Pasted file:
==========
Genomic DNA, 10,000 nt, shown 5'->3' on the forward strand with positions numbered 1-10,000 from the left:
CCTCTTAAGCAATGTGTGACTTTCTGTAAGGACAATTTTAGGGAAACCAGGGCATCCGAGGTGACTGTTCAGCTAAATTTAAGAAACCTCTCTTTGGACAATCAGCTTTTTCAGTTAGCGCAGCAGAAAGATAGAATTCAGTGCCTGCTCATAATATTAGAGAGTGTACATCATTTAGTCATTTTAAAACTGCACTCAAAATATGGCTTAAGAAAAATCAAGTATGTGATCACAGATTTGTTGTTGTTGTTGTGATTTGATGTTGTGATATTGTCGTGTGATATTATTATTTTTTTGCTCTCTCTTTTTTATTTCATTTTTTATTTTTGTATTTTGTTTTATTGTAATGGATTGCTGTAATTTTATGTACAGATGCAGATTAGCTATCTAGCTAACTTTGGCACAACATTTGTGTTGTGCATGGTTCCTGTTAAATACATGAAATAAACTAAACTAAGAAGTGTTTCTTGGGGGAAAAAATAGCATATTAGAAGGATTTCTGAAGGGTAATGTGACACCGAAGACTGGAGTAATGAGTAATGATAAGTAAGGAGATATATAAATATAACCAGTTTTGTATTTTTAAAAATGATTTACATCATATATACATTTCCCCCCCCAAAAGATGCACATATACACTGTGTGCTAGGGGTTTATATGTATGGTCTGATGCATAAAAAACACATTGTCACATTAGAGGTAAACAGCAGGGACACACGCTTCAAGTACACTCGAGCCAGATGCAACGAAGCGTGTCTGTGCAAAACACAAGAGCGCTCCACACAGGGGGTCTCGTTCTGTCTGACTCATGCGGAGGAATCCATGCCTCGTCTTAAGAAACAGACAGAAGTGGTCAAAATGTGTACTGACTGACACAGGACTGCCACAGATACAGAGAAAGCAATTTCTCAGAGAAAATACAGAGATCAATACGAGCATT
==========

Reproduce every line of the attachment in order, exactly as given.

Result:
Genomic DNA, 10,000 nt, shown 5'->3' on the forward strand with positions numbered 1-10,000 from the left:
CCTCTTAAGCAATGTGTGACTTTCTGTAAGGACAATTTTAGGGAAACCAGGGCATCCGAGGTGACTGTTCAGCTAAATTTAAGAAACCTCTCTTTGGACAATCAGCTTTTTCAGTTAGCGCAGCAGAAAGATAGAATTCAGTGCCTGCTCATAATATTAGAGAGTGTACATCATTTAGTCATTTTAAAACTGCACTCAAAATATGGCTTAAGAAAAATCAAGTATGTGATCACAGATTTGTTGTTGTTGTTGTGATTTGATGTTGTGATATTGTCGTGTGATATTATTATTTTTTTGCTCTCTCTTTTTTATTTCATTTTTTATTTTTGTATTTTGTTTTATTGTAATGGATTGCTGTAATTTTATGTACAGATGCAGATTAGCTATCTAGCTAACTTTGGCACAACATTTGTGTTGTGCATGGTTCCTGTTAAATACATGAAATAAACTAAACTAAGAAGTGTTTCTTGGGGGAAAAAATAGCATATTAGAAGGATTTCTGAAGGGTAATGTGACACCGAAGACTGGAGTAATGAGTAATGATAAGTAAGGAGATATATAAATATAACCAGTTTTGTATTTTTAAAAATGATTTACATCATATATACATTTCCCCCCCCAAAAGATGCACATATACACTGTGTGCTAGGGGTTTATATGTATGGTCTGATGCATAAAAAACACATTGTCACATTAGAGGTAAACAGCAGGGACACACGCTTCAAGTACACTCGAGCCAGATGCAACGAAGCGTGTCTGTGCAAAACACAAGAGCGCTCCACACAGGGGGTCTCGTTCTGTCTGACTCATGCGGAGGAATCCATGCCTCGTCTTAAGAAACAGACAGAAGTGGTCAAAATGTGTACTGACTGACACAGGACTGCCACAGATACAGAGAAAGCAATTTCTCAGAGAAAATACAGAGATCAATACGAGCATT